The first-graders in Ann Stauffer’s class at Millbrook Elementary School picked out book after book on Thursday – reading with big smiles and engagement.


In two years, the kids will be third-graders, and, like others in grades three through eight, they will participate in the kind of standardized exams that emerged 12 years ago. At that time, the then-Palmetto Achievement Challenge Test emerged as a part of a national move to what became informally known as high-stakes testing.


But the exams in 2014-15 will be dramatically different and more difficult, too, said Dr. Randy Stowe, the Aiken County School District’s director of administrant.


Last fall, the district introduced Common Core academic standards, which were state-driven and have since been adopted by nearly all 50 states. The battery of tests that will debut in two years will become more rigorous as a result.


They’re called the Common Core tests for now, Stowe said, and they will be administrated through first-ever online programs on computer. South Carolina and about 25 other states are participating the Smarter Balanced Assessment Consortium that will deliver the same tests and standards to each state – a first-time structure.


For many years, state tests have relied on multiple choice and will do so for one more year. Such a format “is at the lowest level in Bloom’s Taxonomy,” Stowe said, “where students recognize the correct answer. Creating the answer on a computer will move up the rigor. We are obtaining computer software so that our schools can ask questions of students in the new format.”


The questions soon will require answers in the form of sentences and short essays.


The school district got a head start on other districts and states by introducing Common Core in 2011-12 to pre-kindergarten and kindergarten students. All grades will introduce to the new standards in the current year, with expectations for students moving to the next lower grade level.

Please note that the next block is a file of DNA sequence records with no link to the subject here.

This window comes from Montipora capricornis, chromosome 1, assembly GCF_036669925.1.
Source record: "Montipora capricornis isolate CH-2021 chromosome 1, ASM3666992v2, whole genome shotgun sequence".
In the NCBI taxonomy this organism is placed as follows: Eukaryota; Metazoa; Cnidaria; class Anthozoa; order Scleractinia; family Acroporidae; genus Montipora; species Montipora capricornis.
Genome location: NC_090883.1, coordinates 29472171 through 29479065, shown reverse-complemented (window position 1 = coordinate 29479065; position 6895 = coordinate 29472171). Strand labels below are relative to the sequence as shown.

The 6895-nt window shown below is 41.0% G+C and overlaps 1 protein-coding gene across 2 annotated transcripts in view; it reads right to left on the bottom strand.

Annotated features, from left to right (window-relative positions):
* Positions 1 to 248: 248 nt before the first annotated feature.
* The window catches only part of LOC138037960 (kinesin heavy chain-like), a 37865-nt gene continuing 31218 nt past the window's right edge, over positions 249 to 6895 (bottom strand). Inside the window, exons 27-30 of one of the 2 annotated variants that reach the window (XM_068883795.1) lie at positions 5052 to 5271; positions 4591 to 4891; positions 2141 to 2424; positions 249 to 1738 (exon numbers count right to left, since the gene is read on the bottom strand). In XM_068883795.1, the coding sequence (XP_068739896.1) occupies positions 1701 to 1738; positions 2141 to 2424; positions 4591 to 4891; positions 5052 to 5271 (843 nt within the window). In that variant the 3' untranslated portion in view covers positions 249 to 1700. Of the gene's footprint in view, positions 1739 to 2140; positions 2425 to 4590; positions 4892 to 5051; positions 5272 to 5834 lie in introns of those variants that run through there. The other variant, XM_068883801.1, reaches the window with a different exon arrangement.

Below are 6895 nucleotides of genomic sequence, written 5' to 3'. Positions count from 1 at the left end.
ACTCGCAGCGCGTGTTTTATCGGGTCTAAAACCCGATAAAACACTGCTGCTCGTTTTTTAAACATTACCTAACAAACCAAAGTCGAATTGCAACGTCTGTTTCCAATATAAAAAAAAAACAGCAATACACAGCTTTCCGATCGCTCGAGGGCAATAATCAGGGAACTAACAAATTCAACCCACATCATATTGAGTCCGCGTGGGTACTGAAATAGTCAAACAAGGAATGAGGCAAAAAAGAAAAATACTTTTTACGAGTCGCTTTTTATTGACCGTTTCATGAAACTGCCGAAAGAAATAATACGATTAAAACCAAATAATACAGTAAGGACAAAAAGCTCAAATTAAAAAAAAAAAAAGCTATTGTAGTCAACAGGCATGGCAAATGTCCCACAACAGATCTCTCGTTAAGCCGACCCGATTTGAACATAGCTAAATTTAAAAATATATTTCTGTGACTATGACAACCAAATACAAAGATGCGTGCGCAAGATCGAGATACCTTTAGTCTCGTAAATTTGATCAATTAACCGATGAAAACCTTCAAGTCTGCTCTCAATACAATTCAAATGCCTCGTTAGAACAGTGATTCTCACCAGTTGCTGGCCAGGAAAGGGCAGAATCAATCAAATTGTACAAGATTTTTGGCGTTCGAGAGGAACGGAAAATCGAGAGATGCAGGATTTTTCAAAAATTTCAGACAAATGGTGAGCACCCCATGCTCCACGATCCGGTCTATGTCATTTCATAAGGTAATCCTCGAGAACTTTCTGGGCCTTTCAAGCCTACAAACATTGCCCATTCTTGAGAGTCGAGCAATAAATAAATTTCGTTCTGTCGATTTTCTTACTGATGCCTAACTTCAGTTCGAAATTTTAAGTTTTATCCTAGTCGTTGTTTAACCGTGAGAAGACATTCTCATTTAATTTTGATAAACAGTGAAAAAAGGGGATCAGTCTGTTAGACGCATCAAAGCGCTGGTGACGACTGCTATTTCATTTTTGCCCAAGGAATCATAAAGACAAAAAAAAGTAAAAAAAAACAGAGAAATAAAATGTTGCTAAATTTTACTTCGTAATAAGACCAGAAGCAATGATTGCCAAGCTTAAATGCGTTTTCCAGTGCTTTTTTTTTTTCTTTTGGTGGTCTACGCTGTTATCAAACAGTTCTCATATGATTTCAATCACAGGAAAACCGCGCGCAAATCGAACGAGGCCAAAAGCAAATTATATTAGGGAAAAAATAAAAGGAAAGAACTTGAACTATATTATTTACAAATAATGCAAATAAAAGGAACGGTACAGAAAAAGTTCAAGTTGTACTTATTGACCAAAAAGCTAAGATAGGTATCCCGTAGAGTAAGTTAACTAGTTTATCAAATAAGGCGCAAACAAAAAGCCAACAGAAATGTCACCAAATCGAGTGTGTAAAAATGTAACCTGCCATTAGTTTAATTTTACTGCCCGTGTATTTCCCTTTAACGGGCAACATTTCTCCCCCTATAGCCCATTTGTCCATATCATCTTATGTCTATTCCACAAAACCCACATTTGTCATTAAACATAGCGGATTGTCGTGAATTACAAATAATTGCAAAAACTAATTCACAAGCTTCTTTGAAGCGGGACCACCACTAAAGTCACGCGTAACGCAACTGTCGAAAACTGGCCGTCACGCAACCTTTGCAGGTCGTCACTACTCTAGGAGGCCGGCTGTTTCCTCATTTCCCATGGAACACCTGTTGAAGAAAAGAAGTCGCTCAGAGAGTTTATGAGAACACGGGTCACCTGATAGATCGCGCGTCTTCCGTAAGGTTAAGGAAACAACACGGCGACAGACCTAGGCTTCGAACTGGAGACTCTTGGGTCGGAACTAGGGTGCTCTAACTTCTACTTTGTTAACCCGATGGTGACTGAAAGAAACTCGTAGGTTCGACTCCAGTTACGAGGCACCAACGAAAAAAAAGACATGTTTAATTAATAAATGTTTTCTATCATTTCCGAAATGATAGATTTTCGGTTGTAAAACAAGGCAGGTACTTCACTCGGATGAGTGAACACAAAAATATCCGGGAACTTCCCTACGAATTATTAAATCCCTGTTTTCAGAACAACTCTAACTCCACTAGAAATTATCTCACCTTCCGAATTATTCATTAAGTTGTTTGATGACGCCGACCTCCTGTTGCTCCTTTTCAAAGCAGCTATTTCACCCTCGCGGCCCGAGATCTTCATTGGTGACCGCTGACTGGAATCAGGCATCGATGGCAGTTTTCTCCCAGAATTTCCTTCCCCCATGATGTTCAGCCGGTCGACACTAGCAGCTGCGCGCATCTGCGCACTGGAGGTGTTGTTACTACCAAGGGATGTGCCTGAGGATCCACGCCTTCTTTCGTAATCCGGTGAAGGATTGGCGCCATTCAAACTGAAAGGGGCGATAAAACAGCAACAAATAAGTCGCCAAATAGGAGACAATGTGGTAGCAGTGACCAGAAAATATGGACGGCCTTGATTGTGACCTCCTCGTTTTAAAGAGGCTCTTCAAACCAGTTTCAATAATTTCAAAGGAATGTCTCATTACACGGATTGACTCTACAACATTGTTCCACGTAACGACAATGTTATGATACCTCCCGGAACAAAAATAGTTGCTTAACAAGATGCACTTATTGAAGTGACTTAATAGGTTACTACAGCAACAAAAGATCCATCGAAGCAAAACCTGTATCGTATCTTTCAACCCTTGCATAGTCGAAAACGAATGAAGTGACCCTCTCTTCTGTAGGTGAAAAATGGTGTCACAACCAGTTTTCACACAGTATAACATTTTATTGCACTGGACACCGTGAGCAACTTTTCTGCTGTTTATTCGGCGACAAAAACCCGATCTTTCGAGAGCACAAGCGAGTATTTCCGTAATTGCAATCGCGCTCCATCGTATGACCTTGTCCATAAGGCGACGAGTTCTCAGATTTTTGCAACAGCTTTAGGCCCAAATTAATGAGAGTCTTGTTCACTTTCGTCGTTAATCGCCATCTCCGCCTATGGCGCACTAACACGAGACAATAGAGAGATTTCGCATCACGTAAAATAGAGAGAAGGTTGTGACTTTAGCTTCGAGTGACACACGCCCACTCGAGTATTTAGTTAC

The upcoming structure is not only a challenge for students, but for teachers and administrators, as well, said Millbrook Principal Denise Huff. Her school was among 20 Aiken County schools this year that piloted the computer-based testing with Common Core standards. The school district has introduced teachers to the changes through professional development sessions, which will remain ongoing.


“Our older kids were experiencing frustration with the new test-taking,” Huff said. “They asked a lot of questions, and it was a good learning moment for the teachers and the students. It’s new and unfamiliar and we’ll get the students over the fear factor.”


The Common Core standards are not as broad as the existing standards, said Stauffer. The new academic requirements are more in-depth. The introduction of the those standards a year early did help her current first-graders.


“It doesn’t take as much back-teaching to get them where they want to be,” Stauffer said. “I’m teaching adverbs and a grammar component. It’s a lot more rigorous to take a story and break it down.”